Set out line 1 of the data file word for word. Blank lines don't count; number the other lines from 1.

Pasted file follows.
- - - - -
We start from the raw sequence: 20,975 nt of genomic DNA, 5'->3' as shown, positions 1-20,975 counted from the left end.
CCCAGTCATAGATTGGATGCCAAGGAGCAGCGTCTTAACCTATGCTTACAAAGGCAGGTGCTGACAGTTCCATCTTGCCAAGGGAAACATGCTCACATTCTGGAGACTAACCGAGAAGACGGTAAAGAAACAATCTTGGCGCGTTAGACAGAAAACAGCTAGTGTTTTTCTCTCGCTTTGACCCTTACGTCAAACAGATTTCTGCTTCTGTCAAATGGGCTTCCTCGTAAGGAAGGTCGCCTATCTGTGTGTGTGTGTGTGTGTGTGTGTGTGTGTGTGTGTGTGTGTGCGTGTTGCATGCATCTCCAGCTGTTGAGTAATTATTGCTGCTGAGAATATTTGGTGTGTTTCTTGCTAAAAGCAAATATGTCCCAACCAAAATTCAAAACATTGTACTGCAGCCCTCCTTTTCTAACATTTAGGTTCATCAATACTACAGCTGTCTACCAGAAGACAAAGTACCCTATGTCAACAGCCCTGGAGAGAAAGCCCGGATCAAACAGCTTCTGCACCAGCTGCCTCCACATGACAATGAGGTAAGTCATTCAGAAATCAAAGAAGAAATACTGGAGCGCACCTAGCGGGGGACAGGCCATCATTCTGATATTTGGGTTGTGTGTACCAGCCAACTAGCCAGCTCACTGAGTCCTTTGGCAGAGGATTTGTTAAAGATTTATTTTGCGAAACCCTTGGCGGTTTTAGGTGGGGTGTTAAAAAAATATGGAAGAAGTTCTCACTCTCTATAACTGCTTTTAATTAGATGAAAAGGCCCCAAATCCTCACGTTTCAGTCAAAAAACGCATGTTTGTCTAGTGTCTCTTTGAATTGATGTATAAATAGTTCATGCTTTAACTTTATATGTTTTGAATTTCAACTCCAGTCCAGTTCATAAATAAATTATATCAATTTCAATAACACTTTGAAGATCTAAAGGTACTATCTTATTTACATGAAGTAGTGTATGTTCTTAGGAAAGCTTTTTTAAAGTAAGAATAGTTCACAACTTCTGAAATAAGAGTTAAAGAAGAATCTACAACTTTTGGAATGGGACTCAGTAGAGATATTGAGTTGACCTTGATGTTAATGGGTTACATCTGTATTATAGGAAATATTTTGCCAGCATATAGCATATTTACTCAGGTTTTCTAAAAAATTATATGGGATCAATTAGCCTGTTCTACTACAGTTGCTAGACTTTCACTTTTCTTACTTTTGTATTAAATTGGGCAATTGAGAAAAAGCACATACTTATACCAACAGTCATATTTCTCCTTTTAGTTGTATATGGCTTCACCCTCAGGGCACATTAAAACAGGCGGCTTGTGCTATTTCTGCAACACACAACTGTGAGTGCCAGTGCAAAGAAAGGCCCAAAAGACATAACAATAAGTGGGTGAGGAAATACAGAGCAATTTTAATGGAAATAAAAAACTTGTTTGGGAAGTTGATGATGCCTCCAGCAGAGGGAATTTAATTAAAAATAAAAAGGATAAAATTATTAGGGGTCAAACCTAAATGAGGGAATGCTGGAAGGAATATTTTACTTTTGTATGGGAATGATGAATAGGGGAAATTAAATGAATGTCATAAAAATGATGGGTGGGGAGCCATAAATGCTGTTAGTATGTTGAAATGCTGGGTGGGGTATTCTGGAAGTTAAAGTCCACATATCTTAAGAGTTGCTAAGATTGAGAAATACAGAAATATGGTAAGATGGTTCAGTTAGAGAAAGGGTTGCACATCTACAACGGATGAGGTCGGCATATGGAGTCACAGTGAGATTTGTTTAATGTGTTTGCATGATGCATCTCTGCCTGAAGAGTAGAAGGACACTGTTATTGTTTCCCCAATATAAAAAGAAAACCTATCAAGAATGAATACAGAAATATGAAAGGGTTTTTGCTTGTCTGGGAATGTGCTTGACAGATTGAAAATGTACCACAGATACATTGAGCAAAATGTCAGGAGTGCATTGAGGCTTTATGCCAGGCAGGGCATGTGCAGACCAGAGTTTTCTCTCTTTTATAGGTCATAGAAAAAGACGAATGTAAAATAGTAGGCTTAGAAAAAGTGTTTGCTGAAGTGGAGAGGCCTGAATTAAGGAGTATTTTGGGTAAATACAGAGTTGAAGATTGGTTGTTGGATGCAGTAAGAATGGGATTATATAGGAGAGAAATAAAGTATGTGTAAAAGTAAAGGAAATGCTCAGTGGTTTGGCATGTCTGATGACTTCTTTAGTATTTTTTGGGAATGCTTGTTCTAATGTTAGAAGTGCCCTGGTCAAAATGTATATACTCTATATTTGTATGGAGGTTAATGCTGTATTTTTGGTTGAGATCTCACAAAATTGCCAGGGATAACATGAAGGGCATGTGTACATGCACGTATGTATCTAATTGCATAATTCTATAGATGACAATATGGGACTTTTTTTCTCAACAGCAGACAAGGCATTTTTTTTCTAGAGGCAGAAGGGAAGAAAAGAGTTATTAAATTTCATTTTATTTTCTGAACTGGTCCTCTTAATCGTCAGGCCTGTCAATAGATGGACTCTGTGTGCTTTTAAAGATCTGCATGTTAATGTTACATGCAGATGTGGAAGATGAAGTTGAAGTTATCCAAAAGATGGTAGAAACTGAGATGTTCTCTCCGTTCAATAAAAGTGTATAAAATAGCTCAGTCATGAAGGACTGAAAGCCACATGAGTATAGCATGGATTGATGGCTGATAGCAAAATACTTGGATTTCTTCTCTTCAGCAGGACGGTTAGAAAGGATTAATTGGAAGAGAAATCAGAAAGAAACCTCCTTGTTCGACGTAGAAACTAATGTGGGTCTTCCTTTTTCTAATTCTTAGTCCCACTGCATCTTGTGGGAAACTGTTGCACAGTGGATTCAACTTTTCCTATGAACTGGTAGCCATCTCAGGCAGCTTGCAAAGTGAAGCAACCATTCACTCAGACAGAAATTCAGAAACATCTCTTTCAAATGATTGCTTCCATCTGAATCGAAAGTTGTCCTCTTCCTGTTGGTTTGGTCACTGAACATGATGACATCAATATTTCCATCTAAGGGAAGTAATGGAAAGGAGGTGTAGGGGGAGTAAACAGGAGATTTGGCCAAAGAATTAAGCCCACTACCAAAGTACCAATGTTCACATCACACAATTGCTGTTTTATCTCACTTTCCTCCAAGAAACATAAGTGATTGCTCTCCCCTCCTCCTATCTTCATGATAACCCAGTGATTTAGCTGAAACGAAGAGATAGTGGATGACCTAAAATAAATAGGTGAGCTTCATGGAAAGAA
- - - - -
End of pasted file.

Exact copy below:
We start from the raw sequence: 20,975 nt of genomic DNA, 5'->3' as shown, positions 1-20,975 counted from the left end.